- The Washington Times - Wednesday, August 2, 2006

TOPEKA, Kan. (AP) — Kansas Board of Education members who approved new classroom standards that call evolution into question faced a counterattack at the polls yesterday from Darwin’s defenders.

Five of the 10 seats on the board were up for election in the primary, the latest skirmish in a seesawing battle between faith and science.

In November, the Board of Education’s 6-to-4 conservative Republican majority rewrote testing standards for public schools to incorporate language supported by advocates of intelligent design, which holds that life is so complex it must have been created by some kind of higher power. The new standards say that some aspects of evolution are contradicted by scientific evidence.

Yesterday, three members of the majority faced Republican primary foes who support the teaching of evolution. A fourth Republican conservative is retiring, and her seat was up for grabs.

The fifth seat was held by Janet Waugh, a Kansas City Democrat who opposed the new standards. She faced a more conservative Democrat who favored the language against evolution.

With more than half of precincts reporting, two of the three conservative Republican incumbents were leading, and Mrs. Waugh was also ahead. In the open seat, the moderate Republican who supports evolution was winning.

Eugenie Scott, director of the National Center for Science Education in Oakland, Calif., which supports the teaching of evolution, said conservative victories would generate attempts to adopt Kansas’ standards elsewhere.

“There are people around the country who would like to see the Kansas standards in their own states,” she said.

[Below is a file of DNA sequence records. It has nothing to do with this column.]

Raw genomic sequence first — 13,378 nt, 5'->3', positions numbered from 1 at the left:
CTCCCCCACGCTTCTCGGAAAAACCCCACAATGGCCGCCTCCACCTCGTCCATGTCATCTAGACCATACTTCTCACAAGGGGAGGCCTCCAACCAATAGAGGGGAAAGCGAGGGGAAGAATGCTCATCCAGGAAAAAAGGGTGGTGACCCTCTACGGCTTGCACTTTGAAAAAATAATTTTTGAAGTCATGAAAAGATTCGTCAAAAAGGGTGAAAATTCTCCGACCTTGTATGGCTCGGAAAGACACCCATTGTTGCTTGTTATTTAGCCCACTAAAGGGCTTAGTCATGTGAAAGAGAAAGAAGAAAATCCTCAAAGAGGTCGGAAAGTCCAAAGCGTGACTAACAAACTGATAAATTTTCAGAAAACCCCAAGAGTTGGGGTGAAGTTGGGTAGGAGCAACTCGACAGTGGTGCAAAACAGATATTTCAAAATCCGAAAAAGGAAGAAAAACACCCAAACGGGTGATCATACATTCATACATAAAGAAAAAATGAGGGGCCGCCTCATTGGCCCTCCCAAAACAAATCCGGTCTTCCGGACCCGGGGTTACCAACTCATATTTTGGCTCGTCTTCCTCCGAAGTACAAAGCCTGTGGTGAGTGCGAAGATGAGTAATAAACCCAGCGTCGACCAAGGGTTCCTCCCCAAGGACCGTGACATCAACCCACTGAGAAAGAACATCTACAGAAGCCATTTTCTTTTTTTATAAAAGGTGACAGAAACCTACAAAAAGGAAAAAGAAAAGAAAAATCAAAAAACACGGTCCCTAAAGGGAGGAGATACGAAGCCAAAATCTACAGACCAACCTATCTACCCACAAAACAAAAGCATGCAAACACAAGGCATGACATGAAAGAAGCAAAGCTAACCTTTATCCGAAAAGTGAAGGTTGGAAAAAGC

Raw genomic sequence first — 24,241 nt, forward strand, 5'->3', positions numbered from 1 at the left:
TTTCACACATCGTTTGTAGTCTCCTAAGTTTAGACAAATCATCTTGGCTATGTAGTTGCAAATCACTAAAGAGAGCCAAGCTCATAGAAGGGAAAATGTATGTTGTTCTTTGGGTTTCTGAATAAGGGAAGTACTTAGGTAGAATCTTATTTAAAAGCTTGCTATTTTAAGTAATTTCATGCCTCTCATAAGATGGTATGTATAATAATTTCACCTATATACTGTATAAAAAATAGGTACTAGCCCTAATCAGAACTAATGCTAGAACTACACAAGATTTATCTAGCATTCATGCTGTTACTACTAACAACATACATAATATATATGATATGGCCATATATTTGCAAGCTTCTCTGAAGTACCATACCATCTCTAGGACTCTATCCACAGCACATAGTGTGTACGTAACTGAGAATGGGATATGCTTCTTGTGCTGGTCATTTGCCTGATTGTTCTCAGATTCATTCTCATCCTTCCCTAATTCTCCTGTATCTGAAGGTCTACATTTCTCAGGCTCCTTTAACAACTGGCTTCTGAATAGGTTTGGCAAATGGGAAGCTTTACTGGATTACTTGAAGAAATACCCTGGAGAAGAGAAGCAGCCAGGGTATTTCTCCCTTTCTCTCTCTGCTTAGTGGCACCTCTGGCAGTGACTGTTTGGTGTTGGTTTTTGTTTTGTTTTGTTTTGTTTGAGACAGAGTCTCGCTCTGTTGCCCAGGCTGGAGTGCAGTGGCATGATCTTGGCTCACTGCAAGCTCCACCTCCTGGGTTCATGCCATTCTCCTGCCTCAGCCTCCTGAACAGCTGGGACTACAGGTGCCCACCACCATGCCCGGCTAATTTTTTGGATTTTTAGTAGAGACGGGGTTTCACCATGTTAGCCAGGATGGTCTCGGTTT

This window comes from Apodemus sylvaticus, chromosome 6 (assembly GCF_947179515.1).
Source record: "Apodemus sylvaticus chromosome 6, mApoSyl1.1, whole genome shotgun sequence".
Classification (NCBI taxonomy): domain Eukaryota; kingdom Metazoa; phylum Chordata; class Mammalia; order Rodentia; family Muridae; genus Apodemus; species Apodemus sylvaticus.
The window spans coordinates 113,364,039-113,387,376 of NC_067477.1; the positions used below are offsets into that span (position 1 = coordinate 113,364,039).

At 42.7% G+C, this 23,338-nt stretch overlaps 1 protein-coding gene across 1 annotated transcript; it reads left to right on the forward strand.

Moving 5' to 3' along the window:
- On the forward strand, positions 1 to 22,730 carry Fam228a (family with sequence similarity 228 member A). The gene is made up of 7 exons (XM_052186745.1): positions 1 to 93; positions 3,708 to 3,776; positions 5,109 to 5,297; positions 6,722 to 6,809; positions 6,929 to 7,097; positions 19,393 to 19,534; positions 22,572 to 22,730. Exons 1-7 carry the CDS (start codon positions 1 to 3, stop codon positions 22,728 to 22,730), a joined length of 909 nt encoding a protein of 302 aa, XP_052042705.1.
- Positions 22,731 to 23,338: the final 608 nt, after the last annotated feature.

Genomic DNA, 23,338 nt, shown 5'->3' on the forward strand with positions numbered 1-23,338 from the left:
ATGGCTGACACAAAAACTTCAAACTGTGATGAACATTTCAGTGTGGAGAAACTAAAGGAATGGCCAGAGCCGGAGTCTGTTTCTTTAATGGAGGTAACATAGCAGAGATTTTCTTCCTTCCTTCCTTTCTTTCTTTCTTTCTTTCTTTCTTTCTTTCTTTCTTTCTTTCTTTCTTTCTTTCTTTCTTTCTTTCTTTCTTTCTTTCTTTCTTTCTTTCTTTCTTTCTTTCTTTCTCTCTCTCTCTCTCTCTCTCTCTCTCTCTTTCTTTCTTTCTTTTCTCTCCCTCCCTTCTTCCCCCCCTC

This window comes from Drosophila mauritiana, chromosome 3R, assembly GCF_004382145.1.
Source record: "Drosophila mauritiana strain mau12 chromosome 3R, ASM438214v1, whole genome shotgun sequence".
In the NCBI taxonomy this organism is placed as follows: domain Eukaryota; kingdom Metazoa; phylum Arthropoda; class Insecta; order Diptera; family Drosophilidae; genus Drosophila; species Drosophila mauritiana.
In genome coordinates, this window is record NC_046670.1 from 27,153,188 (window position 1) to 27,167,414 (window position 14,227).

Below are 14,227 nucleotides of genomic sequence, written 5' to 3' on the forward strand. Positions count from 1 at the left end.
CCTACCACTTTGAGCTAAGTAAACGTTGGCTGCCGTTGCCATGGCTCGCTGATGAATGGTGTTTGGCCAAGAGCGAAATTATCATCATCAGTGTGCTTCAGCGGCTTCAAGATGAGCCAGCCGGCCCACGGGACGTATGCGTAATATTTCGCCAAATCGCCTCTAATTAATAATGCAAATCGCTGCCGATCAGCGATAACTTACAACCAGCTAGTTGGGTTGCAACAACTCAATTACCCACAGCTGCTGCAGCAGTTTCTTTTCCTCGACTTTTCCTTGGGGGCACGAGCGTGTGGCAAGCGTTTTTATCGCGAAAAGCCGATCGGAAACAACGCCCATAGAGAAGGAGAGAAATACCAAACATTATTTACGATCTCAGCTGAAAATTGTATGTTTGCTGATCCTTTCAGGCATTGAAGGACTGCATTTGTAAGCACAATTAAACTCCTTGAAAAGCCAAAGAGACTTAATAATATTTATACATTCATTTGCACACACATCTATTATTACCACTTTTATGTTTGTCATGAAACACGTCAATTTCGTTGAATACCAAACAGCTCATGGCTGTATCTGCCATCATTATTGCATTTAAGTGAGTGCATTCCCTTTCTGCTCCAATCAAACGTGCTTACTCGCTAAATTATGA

Also yesterday, Kansas Republicans chose a nominee from among seven candidates to challenge Gov. Kathleen Sebelius, a Democrat. With nearly half of precincts reporting, state Sen. Jim Barnett led six other candidates.

The school board contest was part of a larger effort by the intelligent-design movement to introduce its ideas in public schools.

A suburban Atlanta school district is locked in a legal dispute concerning its placement of stickers inside 35,000 biology textbooks declaring evolution “a theory, not a fact.”

Last year, in Dover, Pa., voters ousted school board members who had required the biology curriculum to include mention of intelligent design. A federal judge struck down the policy, declaring intelligent design is religion in disguise.

A poll by six news organizations last year suggested that about half of Kansans thought evolution should be taught alongside intelligent design.

“I feel like if you give two sides of something, most people are intelligent enough to make up their own minds,” said Ryan Cole, a 26-year-old farmer and horse trainer from Smith County, along the Nebraska line.

Proponents of Kansas’ latest standards contend they encourage open discussion.

“Students need to have an accurate assessment of the state of the facts in regard to Darwin’s theory,” said John West, a vice president for the Center for Science and Culture at the Seattle-based, anti-evolution Discovery Institute.

The standards say that the evolutionary theory that all life had a common origin has been challenged by fossils and molecular biology. They say there is dispute over whether changes over time in one species can lead to a new species.

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